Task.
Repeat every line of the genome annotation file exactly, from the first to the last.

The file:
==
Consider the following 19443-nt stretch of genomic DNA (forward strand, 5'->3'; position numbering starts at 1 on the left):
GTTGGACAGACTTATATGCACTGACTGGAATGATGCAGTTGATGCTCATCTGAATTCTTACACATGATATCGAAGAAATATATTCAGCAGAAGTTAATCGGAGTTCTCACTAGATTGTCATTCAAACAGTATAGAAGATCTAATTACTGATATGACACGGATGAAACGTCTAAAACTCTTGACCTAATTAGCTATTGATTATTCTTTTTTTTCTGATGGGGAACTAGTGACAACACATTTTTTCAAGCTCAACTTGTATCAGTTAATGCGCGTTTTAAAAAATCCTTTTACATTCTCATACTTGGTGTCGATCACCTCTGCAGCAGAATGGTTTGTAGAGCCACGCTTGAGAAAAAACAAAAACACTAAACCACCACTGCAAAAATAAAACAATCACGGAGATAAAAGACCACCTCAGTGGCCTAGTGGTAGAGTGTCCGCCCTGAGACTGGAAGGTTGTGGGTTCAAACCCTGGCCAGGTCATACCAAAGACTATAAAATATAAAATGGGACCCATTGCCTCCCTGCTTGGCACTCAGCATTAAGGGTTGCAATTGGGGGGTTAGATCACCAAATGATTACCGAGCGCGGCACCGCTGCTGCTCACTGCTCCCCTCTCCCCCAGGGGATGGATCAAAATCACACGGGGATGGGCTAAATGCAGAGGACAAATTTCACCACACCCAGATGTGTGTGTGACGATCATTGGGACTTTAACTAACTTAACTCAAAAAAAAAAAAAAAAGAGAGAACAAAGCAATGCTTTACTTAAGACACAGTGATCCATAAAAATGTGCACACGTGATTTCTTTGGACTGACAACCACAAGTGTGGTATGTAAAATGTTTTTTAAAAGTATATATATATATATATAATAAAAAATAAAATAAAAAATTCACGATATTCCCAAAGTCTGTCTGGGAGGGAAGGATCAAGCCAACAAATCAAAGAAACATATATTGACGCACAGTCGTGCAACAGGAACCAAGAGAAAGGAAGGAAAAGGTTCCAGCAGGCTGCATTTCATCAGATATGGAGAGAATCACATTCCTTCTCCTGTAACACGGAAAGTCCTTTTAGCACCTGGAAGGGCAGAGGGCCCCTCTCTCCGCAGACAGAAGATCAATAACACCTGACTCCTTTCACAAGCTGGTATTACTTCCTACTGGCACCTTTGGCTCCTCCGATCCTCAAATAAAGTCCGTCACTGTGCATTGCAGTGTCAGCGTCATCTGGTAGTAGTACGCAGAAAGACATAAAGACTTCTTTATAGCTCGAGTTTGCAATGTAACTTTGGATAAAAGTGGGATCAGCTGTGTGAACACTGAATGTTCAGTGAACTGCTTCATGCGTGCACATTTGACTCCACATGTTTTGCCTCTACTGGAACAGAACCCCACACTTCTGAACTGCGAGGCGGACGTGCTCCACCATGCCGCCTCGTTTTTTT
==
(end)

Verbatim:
Consider the following 19443-nt stretch of genomic DNA (forward strand, 5'->3'; position numbering starts at 1 on the left):
GTTGGACAGACTTATATGCACTGACTGGAATGATGCAGTTGATGCTCATCTGAATTCTTACACATGATATCGAAGAAATATATTCAGCAGAAGTTAATCGGAGTTCTCACTAGATTGTCATTCAAACAGTATAGAAGATCTAATTACTGATATGACACGGATGAAACGTCTAAAACTCTTGACCTAATTAGCTATTGATTATTCTTTTTTTTCTGATGGGGAACTAGTGACAACACATTTTTTCAAGCTCAACTTGTATCAGTTAATGCGCGTTTTAAAAAATCCTTTTACATTCTCATACTTGGTGTCGATCACCTCTGCAGCAGAATGGTTTGTAGAGCCACGCTTGAGAAAAAACAAAAACACTAAACCACCACTGCAAAAATAAAACAATCACGGAGATAAAAGACCACCTCAGTGGCCTAGTGGTAGAGTGTCCGCCCTGAGACTGGAAGGTTGTGGGTTCAAACCCTGGCCAGGTCATACCAAAGACTATAAAATATAAAATGGGACCCATTGCCTCCCTGCTTGGCACTCAGCATTAAGGGTTGCAATTGGGGGGTTAGATCACCAAATGATTACCGAGCGCGGCACCGCTGCTGCTCACTGCTCCCCTCTCCCCCAGGGGATGGATCAAAATCACACGGGGATGGGCTAAATGCAGAGGACAAATTTCACCACACCCAGATGTGTGTGTGACGATCATTGGGACTTTAACTAACTTAACTCAAAAAAAAAAAAAAAAGAGAGAACAAAGCAATGCTTTACTTAAGACACAGTGATCCATAAAAATGTGCACACGTGATTTCTTTGGACTGACAACCACAAGTGTGGTATGTAAAATGTTTTTTAAAAGTATATATATATATATATAATAAAAAATAAAATAAAAAATTCACGATATTCCCAAAGTCTGTCTGGGAGGGAAGGATCAAGCCAACAAATCAAAGAAACATATATTGACGCACAGTCGTGCAACAGGAACCAAGAGAAAGGAAGGAAAAGGTTCCAGCAGGCTGCATTTCATCAGATATGGAGAGAATCACATTCCTTCTCCTGTAACACGGAAAGTCCTTTTAGCACCTGGAAGGGCAGAGGGCCCCTCTCTCCGCAGACAGAAGATCAATAACACCTGACTCCTTTCACAAGCTGGTATTACTTCCTACTGGCACCTTTGGCTCCTCCGATCCTCAAATAAAGTCCGTCACTGTGCATTGCAGTGTCAGCGTCATCTGGTAGTAGTACGCAGAAAGACATAAAGACTTCTTTATAGCTCGAGTTTGCAATGTAACTTTGGATAAAAGTGGGATCAGCTGTGTGAACACTGAATGTTCAGTGAACTGCTTCATGCGTGCACATTTGACTCCACATGTTTTGCCTCTACTGGAACAGAACCCCACACTTCTGAACTGCGAGGCGGACGTGCTCCACCATGCCGCCTCGTTTTTTT